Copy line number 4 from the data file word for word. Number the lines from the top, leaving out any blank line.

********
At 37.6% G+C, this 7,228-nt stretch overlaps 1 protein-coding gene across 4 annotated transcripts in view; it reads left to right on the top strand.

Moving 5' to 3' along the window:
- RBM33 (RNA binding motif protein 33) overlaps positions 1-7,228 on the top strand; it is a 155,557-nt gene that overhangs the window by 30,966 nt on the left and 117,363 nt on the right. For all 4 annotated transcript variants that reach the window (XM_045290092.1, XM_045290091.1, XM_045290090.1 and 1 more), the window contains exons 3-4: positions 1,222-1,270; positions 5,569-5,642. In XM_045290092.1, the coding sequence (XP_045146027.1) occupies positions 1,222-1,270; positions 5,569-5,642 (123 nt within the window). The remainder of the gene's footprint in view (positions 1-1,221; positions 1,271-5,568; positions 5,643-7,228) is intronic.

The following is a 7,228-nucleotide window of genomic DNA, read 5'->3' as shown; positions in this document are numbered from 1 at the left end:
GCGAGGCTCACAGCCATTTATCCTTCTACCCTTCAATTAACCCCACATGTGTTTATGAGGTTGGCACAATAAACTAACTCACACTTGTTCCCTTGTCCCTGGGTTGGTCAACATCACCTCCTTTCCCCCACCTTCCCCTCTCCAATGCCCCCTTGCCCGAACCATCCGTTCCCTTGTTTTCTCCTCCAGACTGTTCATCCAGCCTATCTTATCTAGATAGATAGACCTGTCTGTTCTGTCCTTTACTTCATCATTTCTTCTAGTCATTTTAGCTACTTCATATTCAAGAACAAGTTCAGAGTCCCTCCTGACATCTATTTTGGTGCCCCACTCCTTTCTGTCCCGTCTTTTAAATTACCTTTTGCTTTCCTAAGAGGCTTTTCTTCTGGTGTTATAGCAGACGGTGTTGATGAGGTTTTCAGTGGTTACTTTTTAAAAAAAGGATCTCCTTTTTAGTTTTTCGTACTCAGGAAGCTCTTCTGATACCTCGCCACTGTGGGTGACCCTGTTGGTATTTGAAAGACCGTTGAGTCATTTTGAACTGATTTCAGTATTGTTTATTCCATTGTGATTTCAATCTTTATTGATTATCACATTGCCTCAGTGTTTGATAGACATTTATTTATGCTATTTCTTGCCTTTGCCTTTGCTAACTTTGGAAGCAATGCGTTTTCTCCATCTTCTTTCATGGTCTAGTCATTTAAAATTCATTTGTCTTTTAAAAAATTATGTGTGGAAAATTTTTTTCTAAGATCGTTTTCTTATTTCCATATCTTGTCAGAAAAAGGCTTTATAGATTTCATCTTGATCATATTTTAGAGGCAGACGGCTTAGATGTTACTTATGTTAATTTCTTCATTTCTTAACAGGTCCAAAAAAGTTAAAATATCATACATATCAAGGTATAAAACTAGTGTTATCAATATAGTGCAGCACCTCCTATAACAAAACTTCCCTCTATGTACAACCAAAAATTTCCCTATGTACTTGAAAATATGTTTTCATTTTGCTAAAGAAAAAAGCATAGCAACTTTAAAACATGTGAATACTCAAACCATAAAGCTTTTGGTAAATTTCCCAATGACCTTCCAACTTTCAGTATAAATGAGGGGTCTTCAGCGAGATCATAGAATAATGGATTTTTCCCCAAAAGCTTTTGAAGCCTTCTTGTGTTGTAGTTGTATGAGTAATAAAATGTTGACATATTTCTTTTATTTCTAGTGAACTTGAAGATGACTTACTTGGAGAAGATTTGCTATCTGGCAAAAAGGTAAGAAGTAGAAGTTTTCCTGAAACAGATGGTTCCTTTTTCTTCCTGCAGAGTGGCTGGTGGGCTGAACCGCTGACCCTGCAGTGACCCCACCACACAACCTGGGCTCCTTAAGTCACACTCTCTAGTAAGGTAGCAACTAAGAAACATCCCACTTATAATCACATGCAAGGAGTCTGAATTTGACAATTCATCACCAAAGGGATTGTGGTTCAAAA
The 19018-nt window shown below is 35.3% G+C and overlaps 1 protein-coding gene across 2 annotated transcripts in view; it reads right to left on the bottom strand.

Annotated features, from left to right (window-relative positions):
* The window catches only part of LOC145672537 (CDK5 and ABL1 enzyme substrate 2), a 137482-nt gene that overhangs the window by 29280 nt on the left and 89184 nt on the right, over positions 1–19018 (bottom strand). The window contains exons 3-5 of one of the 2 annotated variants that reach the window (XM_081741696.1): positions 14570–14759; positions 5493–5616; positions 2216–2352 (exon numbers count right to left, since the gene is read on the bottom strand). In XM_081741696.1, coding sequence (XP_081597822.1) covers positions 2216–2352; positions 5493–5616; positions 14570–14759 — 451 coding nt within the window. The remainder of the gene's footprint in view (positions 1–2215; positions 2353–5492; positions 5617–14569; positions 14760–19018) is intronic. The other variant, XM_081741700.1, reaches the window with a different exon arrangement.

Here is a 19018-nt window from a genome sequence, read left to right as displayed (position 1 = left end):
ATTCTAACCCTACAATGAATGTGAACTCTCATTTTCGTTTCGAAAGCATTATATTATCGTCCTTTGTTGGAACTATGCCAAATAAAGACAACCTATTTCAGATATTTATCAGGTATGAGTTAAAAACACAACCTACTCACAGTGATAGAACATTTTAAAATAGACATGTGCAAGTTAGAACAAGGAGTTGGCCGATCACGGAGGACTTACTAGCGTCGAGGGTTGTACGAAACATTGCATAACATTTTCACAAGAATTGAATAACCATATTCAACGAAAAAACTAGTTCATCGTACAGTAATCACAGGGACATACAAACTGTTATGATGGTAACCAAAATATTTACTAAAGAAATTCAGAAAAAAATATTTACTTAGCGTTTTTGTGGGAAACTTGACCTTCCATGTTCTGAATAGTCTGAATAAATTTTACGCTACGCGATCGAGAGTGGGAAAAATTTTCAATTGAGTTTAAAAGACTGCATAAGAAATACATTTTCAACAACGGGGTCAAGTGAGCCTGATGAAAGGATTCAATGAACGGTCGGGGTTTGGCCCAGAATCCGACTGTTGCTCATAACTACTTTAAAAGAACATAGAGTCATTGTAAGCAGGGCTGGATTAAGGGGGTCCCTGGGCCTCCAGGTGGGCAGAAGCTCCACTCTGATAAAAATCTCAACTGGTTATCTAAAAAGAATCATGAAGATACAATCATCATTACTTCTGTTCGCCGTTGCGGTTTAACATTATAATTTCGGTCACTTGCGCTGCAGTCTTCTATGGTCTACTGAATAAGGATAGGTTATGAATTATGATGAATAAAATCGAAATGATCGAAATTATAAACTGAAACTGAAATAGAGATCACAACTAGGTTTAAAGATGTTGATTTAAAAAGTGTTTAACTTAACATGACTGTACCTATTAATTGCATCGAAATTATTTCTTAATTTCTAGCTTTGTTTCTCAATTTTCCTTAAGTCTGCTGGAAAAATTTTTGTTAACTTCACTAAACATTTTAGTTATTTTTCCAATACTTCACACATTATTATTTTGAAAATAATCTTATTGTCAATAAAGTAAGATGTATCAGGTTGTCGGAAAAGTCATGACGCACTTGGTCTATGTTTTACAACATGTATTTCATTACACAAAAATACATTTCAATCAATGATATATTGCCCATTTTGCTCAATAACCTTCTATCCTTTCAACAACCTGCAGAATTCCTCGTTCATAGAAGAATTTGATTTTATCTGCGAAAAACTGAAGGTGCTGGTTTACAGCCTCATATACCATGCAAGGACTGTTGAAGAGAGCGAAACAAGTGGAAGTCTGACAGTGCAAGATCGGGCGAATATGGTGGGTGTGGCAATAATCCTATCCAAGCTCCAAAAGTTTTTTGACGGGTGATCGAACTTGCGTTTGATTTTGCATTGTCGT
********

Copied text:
The following is a 7,228-nucleotide window of genomic DNA, read 5'->3' as shown; positions in this document are numbered from 1 at the left end: